Being open to feedback does help, even though it’s important not to overreact to perceived disapproval. After all, no one is perfect. It can be easier at first to solicit input and suggestions from your peers than to find out the hard way from parents that, indeed, there’s much room for improvement.
Listen to the feedback from your peers about how your verbal language, body language, and lesson plans come across. Criticism can be shocking, even if you’ve asked for it. But it can help you become a better you.
Try to forget about feeling wounded. Think of the criticism as pure information. Then decide what to do with it. Is it reasonable to change how you do things to make parents, students, or other teachers more comfortable, safe, or engaged? Is it possible to meet the other person’s demands by making a minor change that will create a win–win situation?
For example, if you teach while sitting down in class, people might think you’re not attentive or engaged. Respond to that criticism with a small change in behavior, perhaps something as simple as circling through the studio every other exercise.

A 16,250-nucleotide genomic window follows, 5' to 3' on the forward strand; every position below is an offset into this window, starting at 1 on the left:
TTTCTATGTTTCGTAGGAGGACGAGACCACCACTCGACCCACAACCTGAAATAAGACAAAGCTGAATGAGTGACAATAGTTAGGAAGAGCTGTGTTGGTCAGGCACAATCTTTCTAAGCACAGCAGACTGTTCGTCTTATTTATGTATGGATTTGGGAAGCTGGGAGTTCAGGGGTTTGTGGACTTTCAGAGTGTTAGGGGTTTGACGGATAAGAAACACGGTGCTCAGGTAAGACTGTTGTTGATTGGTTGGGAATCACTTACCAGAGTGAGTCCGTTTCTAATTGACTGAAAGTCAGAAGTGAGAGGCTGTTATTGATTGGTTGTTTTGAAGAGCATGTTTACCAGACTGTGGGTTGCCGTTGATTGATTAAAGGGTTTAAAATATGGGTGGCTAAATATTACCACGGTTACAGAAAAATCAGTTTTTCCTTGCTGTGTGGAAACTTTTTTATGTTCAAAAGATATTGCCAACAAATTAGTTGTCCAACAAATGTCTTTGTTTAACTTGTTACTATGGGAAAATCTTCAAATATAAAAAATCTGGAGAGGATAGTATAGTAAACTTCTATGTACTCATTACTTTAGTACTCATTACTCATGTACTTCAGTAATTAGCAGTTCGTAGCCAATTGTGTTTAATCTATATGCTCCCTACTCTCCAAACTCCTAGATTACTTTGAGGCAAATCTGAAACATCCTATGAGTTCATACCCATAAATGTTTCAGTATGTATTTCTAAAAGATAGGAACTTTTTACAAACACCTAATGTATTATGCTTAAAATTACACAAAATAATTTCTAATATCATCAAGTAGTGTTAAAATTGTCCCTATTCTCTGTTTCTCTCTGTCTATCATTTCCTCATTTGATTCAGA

Listen to others’ comments with an open, receptive stance—arms uncrossed—and reflect back information to acknowledge that you’ve heard what is being said. Ask for suggestions. Once you know what needs changing, vow to practice what you’ve learned or decided to change.
One of life’s most challenging tasks is looking at oneself honestly. But as difficult as it may be, if you do the hard work of self-scrutiny, it will pay off. Remember that looking at yourself is not going to reveal only bad things. You will find plenty of things you’re doing quite well, even exactly right.
With solid preparation, a clear understanding of your role as a teacher or owner, and positive, open communication skills, you will find your voice: confident, competent, and authoritative. And people will listen.
I have faith in you.